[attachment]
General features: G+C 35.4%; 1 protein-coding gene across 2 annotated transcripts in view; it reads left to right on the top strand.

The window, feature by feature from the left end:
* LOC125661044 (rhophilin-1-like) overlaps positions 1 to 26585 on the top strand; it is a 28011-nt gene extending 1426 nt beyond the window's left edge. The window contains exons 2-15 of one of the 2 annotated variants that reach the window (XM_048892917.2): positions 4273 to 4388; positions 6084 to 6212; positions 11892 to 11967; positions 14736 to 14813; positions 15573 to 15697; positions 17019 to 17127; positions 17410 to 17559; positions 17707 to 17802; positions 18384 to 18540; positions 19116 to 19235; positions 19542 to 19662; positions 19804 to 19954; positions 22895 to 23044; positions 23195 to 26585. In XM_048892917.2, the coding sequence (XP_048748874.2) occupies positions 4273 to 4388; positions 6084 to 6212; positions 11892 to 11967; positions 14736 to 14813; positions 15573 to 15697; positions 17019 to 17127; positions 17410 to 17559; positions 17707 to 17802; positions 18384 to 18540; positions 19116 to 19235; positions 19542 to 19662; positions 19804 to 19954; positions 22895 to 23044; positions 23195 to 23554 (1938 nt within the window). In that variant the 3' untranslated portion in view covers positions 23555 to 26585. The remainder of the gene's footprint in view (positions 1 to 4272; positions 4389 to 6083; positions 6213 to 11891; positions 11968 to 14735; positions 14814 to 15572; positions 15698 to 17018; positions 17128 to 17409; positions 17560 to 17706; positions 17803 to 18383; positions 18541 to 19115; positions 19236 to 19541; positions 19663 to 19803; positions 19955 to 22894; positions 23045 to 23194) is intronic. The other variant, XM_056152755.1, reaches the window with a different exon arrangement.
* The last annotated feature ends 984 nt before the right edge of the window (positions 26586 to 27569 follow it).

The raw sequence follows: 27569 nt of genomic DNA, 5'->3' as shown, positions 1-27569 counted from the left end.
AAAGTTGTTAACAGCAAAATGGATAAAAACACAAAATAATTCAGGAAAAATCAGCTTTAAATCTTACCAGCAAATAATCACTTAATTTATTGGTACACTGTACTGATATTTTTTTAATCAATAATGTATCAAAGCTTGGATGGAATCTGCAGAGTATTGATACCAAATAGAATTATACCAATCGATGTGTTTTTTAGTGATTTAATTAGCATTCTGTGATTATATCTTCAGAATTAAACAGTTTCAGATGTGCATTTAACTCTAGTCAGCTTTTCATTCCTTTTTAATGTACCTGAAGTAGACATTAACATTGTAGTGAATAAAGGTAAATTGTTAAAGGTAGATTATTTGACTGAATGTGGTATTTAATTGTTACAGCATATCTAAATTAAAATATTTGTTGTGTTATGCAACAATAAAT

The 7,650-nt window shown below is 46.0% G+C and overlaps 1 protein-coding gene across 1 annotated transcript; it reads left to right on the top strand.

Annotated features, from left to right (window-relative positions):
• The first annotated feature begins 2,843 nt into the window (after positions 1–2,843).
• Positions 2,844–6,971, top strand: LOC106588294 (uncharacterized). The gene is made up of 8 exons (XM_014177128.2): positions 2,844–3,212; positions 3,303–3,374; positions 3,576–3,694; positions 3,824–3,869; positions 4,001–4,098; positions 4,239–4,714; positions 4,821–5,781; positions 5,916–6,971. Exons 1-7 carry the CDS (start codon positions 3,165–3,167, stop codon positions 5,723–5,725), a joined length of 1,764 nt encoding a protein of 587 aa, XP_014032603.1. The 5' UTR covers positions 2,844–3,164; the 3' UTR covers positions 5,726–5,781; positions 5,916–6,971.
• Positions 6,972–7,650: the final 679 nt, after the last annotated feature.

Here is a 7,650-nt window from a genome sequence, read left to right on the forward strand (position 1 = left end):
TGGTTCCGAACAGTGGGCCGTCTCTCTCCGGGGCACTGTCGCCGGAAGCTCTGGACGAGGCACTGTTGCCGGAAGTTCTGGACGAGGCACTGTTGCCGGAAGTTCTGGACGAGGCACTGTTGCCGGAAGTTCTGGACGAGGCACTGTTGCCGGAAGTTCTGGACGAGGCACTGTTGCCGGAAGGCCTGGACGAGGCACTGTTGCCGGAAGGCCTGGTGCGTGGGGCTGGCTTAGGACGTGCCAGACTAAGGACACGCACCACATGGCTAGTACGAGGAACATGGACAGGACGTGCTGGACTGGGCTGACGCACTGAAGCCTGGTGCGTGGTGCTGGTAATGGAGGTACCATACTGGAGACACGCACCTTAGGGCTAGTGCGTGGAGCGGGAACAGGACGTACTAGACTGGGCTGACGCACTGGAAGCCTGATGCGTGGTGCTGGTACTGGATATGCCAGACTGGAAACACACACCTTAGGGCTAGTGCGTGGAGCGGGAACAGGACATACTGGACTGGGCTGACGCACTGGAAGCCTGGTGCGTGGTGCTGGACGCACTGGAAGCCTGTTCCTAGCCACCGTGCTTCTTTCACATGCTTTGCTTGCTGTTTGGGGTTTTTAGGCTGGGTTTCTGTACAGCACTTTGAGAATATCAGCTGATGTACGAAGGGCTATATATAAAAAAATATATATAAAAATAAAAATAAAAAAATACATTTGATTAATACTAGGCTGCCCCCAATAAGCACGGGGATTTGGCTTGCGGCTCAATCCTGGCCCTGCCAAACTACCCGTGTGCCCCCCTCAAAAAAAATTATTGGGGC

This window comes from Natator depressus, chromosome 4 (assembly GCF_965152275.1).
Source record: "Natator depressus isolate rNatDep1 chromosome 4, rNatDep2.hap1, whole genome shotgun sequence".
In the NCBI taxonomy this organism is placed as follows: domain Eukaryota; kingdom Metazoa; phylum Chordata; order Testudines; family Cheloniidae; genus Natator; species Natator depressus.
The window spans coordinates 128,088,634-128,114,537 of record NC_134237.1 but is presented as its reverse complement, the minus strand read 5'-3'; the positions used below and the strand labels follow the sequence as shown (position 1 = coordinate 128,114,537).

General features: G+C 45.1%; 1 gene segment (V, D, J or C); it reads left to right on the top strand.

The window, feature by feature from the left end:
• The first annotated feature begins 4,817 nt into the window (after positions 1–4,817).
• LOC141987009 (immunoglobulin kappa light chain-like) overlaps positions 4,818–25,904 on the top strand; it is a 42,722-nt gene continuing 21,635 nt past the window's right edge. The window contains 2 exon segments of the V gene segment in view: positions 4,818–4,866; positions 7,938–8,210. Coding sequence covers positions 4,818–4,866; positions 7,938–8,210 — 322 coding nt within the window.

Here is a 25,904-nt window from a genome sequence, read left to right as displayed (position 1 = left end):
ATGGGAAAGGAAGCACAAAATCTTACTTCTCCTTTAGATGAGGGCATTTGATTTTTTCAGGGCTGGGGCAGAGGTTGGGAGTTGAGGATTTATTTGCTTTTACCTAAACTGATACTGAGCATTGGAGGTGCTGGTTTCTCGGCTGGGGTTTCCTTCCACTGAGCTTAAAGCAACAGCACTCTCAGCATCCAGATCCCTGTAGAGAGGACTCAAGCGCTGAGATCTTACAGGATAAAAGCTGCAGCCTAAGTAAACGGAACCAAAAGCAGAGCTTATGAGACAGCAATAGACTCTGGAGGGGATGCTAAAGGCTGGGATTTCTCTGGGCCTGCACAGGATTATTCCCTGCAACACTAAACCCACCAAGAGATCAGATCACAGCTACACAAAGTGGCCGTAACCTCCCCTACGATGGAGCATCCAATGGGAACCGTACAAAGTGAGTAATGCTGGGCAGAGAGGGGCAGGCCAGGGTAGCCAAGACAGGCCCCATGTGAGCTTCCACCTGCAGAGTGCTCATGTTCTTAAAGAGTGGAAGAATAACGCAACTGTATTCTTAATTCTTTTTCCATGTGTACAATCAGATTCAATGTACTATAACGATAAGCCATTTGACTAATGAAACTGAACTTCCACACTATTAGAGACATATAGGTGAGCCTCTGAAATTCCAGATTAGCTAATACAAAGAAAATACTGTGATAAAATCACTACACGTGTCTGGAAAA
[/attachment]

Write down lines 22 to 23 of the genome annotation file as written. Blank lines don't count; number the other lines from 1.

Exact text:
Here is a 25,904-nt window from a genome sequence, read left to right as displayed (position 1 = left end):
ATGGGAAAGGAAGCACAAAATCTTACTTCTCCTTTAGATGAGGGCATTTGATTTTTTCAGGGCTGGGGCAGAGGTTGGGAGTTGAGGATTTATTTGCTTTTACCTAAACTGATACTGAGCATTGGAGGTGCTGGTTTCTCGGCTGGGGTTTCCTTCCACTGAGCTTAAAGCAACAGCACTCTCAGCATCCAGATCCCTGTAGAGAGGACTCAAGCGCTGAGATCTTACAGGATAAAAGCTGCAGCCTAAGTAAACGGAACCAAAAGCAGAGCTTATGAGACAGCAATAGACTCTGGAGGGGATGCTAAAGGCTGGGATTTCTCTGGGCCTGCACAGGATTATTCCCTGCAACACTAAACCCACCAAGAGATCAGATCACAGCTACACAAAGTGGCCGTAACCTCCCCTACGATGGAGCATCCAATGGGAACCGTACAAAGTGAGTAATGCTGGGCAGAGAGGGGCAGGCCAGGGTAGCCAAGACAGGCCCCATGTGAGCTTCCACCTGCAGAGTGCTCATGTTCTTAAAGAGTGGAAGAATAACGCAACTGTATTCTTAATTCTTTTTCCATGTGTACAATCAGATTCAATGTACTATAACGATAAGCCATTTGACTAATGAAACTGAACTTCCACACTATTAGAGACATATAGGTGAGCCTCTGAAATTCCAGATTAGCTAATACAAAGAAAATACTGTGATAAAATCACTACACGTGTCTGGAAAA